A group of South Korean officials and workers visited a joint industrial complex on Tuesday, just days after the two Koreas agreed to fresh talks on reviving the shuttered site.
About two dozen visitors from the South went to the Kaesong industrial complex -- a rare symbol of inter-Korea cooperation and a crucial source of hard currency for the North -- to restart power supplies, Seoul's unification ministry said.
The trip follows months of friction and threats of war by Pyongyang after its February nuclear test attracted tougher UN sanctions, further squeezing its struggling economy.
The visit is the first by southerners to the complex since early May. It was aimed at preparing for a visit on Wednesday by South Korean officials and dozens of businessmen who run factories at the industrial site.
At the end of gruelling 15-hour talks, Seoul and Pyongyang said in a joint statement Sunday that they had agreed to let South Korean firms restart their shuttered plants at the complex near the border when conditions are ripe.
The statement was viewed as a crucial step forward in winding down months of high tension, with the joint industrial zone seen as the last remaining symbol of cross-border reconciliation.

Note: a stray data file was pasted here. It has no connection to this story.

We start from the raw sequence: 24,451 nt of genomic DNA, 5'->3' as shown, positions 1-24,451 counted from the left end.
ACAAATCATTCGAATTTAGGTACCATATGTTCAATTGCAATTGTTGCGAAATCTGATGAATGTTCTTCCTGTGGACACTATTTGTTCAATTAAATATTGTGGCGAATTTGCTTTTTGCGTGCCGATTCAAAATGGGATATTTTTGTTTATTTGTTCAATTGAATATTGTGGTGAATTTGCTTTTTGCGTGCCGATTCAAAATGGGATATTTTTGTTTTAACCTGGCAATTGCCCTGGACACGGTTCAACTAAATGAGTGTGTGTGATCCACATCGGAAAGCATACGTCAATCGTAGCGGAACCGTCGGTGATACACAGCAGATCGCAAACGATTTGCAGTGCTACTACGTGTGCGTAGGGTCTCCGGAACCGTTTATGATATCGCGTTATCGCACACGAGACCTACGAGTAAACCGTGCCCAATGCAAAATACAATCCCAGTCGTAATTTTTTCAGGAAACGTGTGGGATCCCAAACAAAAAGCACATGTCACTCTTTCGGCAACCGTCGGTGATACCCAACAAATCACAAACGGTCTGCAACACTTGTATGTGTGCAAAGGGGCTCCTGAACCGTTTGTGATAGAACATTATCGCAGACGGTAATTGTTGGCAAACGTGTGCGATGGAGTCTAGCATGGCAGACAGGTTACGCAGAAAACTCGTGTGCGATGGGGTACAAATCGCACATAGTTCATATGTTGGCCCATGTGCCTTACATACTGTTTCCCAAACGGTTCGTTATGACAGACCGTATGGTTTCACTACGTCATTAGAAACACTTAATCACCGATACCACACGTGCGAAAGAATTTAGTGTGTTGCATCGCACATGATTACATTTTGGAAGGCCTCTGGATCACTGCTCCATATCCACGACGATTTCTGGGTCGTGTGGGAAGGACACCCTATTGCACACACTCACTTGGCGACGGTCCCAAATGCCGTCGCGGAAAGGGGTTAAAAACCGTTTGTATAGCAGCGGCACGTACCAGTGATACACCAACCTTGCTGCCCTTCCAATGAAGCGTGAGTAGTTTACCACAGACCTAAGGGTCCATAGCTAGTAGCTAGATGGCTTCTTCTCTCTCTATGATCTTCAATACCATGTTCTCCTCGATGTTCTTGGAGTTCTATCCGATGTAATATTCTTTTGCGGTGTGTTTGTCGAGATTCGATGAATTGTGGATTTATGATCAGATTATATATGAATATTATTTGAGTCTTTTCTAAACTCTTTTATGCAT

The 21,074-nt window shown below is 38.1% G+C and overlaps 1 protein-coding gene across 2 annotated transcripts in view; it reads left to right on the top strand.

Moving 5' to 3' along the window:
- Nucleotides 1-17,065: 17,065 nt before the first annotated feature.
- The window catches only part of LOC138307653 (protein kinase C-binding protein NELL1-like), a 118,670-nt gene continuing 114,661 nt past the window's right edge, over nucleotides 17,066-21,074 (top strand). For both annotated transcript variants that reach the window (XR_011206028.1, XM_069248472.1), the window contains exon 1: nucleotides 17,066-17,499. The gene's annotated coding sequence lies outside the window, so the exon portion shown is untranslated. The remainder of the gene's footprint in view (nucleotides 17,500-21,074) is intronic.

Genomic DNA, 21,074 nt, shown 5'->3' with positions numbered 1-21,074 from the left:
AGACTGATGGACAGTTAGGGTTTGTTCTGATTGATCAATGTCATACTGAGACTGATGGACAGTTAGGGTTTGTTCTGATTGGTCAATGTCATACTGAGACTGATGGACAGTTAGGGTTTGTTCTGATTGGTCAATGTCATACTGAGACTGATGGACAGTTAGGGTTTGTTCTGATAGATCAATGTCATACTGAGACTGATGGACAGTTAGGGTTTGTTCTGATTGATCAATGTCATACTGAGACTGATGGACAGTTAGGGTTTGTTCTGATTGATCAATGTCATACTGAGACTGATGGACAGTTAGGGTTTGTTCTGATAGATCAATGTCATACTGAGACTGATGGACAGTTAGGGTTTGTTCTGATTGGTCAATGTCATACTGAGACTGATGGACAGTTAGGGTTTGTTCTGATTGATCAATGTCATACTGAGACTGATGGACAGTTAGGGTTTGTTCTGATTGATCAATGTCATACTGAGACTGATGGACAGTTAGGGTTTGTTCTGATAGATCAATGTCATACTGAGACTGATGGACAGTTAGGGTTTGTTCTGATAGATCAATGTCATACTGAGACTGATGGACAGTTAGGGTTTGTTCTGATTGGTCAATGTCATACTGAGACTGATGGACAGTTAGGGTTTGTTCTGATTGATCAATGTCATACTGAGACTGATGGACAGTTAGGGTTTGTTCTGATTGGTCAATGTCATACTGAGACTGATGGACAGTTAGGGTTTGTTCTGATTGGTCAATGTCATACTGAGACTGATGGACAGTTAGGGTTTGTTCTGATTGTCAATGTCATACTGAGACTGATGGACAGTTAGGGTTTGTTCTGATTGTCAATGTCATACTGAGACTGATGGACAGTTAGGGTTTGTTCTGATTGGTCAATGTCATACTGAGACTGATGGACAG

Another round of talks to discuss conditions for reopening the site is scheduled for Wednesday.
High on the agenda will be a demand from Seoul that the North guarantees it will never again unilaterally shut down the estate.
The North, however, will likely find it hard to accept such a demand as it would amount to Pyongyang accepting full responsibility for the suspension.
The complex -- built in 2004 about 10 kilometres (six miles) north of the border -- had previously remained largely resilient to turbulence in relations.
But the North, citing military tensions and Seoul's hostility, pulled out all its 53,000 workers from the 123 Seoul-owned factories in April, prompting the South to withdraw the managers of around 120 companies in early May.